Bare land values rise, but equipped farms struggle

Agricultural land values in England rose by 2% during the third quarter of 2009, according to Smiths Gore.

The firm’s review of the farmland market found that bare land prices increased to an average of £4900/acre between July and September, as demand from commercial buyers remained strong and supply stayed tight. Just 5300 acres of bare land was marketed this autumn, half the amount in 2008.

It was the first increase in bare land values recorded this year after prices had remained at £4800/acre during the first half of the year.

But, weaker demand from non-farmer and investor buyers meant the value of equipped farms fell for the fifth quarter in a row, by 6% to £6900/acre over the same period, Smiths Gore said.

This meant the “equipped premium” – the difference between bare land values and the value including houses and buildings – had dropped significantly from an average of £3200/acre last year to just £2000/acre.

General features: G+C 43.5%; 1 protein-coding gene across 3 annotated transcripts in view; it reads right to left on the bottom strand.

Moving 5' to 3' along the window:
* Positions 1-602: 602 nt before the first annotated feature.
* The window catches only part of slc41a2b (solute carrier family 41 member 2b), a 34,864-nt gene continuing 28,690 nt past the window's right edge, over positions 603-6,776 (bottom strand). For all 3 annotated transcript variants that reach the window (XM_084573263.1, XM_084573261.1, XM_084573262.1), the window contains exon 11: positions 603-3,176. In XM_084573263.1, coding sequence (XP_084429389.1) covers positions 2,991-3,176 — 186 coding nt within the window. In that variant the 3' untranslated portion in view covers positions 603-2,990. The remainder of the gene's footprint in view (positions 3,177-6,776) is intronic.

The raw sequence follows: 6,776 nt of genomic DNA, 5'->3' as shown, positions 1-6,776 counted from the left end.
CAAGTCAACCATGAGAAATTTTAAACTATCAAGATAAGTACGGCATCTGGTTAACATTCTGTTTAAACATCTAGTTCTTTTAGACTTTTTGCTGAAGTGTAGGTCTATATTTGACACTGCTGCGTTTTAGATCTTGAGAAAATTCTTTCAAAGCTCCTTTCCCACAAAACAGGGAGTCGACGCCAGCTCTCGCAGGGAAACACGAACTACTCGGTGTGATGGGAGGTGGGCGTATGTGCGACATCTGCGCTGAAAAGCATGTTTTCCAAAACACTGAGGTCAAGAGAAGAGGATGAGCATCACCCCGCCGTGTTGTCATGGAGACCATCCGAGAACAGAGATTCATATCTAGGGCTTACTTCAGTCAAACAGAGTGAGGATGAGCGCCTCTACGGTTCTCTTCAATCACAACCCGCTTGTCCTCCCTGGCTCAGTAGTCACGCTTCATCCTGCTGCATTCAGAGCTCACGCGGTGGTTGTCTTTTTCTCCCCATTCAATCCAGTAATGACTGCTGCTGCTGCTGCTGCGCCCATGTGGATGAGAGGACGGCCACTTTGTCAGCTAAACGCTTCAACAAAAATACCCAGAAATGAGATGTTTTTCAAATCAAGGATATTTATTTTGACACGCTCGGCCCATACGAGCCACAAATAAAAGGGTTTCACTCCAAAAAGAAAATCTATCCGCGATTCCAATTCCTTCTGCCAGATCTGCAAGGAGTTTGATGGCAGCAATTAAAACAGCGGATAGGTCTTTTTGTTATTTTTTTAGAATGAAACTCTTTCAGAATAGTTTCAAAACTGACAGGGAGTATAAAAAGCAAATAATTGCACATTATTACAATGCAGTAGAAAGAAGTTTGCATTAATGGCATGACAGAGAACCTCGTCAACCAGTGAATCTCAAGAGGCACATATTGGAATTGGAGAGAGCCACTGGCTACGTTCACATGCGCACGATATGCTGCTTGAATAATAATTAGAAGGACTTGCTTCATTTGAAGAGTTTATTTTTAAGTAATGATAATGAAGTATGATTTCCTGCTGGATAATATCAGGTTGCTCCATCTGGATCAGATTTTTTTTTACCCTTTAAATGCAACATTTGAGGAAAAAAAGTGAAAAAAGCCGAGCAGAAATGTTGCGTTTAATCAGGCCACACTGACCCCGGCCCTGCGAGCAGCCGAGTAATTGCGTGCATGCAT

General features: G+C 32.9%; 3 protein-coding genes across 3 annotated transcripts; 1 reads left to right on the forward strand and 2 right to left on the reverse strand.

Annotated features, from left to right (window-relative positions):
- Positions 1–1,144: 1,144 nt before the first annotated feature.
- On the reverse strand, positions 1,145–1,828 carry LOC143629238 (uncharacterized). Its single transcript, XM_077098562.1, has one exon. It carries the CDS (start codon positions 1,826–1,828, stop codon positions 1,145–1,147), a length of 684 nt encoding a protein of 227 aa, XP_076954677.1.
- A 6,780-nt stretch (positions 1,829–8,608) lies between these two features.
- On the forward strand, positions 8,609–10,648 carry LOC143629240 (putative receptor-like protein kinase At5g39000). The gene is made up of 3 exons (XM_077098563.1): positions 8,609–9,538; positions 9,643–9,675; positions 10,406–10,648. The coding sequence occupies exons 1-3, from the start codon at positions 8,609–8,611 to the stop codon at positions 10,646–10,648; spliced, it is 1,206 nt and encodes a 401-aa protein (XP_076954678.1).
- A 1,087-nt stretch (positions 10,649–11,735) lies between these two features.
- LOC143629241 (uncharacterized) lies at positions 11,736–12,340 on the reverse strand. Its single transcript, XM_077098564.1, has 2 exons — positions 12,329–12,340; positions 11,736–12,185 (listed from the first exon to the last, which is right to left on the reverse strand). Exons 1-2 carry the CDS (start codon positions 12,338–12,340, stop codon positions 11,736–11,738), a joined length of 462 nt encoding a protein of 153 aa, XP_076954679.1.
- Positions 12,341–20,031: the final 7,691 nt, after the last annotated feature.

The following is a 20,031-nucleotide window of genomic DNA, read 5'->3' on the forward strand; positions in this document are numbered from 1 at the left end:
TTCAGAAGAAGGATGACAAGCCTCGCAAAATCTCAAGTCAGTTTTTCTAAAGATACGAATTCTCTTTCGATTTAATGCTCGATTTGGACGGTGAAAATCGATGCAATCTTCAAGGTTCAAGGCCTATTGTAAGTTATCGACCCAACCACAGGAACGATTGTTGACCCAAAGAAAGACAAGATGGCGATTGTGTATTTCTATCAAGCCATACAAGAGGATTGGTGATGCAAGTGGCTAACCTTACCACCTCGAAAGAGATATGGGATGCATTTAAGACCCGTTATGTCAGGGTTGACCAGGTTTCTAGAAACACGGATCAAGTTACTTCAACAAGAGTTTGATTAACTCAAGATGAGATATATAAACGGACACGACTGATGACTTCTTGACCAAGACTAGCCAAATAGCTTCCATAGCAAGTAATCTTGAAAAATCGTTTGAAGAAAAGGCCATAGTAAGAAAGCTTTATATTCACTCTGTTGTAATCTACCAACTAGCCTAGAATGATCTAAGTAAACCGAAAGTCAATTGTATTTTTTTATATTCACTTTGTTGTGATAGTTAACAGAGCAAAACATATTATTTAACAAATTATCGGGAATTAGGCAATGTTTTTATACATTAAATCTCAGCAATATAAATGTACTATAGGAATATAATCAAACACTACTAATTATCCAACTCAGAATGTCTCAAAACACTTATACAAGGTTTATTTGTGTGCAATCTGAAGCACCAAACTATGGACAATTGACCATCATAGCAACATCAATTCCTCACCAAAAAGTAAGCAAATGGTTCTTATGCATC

“Bare land values have risen in the third quarter. However, there is considerable patchiness in demand for farms,” head of farm agency, Giles Wordsworth, said.

“The best quality farms continue to be in demand and they are selling well, often above their asking price; but lower quality farms are struggling to sell and there are more examples of over-inflated asking prices being reduced.”

The firm forecast that prices for all farms would rise by 2-3% in 2010, but lower quality equipped farms could continue to fall in value, unless a stabilisation in the housing market had a knock-on benefit for equipped farms.

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